In Washington D.C., two CMTP trainees joined us in our work on the District Department of Transportation (DDOT) Interstate 295/Malcolm X Avenue Interchange Improvements project.

The project seeks to reduce rush-hour congestion for northbound commuters along the 1.34-mile section of Interstate 295 (I-295) in the District of Columbia by replacing a single ramp in the cloverleaf interchange with a new access road 0.7 miles south of the original interchange along with the installation of a traffic signal allowing controlled movements and improved interstate access to both the Department of Homeland Security headquarters and Joint Base Andrews-Bolling as well as providing full access to I-295 southbound from Malcolm X Avenue. In addition, the project also provides 1.3 miles of dedicated hiker/biker paths and extensive drainage, storm water management, low impact design water treatment basins, and extensive landscaping in the area. It aims to improve the quality of life for both residents and visitors with minimal impact on the environment.

Paul Brown and Alvin Edon, both from South East DC, Ward 7 and 8, joined as construction inspectors in 2019.

Guided by project manager and mentor Charles Thomas, Paul and Alvin played a significant role on the project, demonstrating an eagerness to learn new skills and progress their careers.

Alvin described his experience working on the project as “life changing” adding that it opened his eyes to “a world of how things are built”.

“I never imagined myself working in the construction field but after completing the construction management training program and obtaining a job with Jacobs, I now have four certifications and I’m currently studying for more. This is just the beginning of my learning experience and I’m looking forward to working hard and learning everything I can to become a great inspector for my next project.”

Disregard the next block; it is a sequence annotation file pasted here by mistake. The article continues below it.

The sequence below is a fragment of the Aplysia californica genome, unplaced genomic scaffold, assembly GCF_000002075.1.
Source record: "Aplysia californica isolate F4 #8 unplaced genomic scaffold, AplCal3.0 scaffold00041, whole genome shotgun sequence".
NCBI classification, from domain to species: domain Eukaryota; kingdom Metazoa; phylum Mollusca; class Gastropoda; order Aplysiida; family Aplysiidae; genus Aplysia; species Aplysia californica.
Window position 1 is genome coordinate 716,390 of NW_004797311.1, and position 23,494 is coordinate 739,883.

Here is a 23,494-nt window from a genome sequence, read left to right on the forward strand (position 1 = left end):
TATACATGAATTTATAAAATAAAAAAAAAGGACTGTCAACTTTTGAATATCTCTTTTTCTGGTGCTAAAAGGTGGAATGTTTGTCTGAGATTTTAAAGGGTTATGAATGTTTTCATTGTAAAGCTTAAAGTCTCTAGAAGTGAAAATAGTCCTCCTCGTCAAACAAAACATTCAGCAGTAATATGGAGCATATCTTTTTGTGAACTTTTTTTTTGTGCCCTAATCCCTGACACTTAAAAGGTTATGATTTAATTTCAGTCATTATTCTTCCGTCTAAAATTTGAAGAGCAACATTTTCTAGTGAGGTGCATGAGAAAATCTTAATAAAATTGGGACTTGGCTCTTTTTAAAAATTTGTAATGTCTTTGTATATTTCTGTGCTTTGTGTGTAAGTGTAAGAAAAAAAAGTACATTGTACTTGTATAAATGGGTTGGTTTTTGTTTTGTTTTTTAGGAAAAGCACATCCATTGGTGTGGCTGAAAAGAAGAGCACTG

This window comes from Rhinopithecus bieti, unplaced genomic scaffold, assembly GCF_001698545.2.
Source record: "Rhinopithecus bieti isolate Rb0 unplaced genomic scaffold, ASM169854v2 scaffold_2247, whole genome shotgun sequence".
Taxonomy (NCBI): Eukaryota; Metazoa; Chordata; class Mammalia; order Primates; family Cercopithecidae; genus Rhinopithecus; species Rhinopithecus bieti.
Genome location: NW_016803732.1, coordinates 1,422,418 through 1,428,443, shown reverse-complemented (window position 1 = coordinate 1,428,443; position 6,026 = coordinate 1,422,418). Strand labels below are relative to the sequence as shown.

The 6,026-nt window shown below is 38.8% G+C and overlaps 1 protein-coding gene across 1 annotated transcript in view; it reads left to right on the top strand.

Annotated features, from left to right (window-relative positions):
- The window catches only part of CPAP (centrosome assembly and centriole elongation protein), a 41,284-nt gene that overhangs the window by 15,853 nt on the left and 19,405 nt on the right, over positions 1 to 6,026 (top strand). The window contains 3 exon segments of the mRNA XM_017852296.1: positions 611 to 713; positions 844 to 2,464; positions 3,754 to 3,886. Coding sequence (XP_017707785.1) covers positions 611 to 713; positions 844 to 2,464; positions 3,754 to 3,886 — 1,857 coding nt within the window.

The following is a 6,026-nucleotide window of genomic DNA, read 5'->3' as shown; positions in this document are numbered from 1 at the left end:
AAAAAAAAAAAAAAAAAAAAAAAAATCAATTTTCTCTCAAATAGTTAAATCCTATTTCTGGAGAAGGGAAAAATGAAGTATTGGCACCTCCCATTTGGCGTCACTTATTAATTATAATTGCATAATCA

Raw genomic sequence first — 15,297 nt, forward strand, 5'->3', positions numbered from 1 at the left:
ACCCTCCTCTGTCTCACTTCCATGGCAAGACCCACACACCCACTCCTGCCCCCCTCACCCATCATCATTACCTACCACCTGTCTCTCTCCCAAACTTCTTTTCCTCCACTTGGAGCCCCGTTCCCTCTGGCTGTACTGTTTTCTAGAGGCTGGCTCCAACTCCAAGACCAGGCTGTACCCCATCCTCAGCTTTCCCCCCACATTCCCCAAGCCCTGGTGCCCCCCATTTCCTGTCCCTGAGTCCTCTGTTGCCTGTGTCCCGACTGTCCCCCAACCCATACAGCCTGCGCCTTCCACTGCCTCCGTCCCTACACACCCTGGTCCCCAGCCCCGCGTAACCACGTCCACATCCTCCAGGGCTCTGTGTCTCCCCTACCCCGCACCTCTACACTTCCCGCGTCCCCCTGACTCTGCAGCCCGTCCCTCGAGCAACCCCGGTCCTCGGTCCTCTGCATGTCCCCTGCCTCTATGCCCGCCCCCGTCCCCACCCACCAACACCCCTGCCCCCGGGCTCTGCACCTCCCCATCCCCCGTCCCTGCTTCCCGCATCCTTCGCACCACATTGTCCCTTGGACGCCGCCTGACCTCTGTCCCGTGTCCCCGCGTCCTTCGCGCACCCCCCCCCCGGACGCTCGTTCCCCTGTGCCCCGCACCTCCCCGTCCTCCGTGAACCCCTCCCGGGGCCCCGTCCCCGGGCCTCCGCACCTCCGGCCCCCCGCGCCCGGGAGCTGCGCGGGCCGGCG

Paul expressed a sense of fulfillment in working on a project that contributes positively to the city in which he lives.

“My experience working on this project has been both exciting and challenging. Every day you are being pushed to learn and improve. I'm grateful to be chosen to be a part of something so important in my city and knowing that this will impact people’s everyday lives in a positive way.”

As well as gaining valuable experience, the program and subsequent employment also enabled Paul and Alvin to make positive changes in their personal lives, affording Alvin the opportunity to move to a neighborhood more suitable for his young children.

Paul and Alvin serve as a shining example of how a culture of inclusivity and mentorship can have a positive impact not only on projects and clients, but on colleagues and communities.

Our hope is that this success will inspire other companies to engage with similar programs and encourage more candidates and future generations to follow in Paul’s and Alvin’s footsteps.

Article originally published in the Washington Business Journal.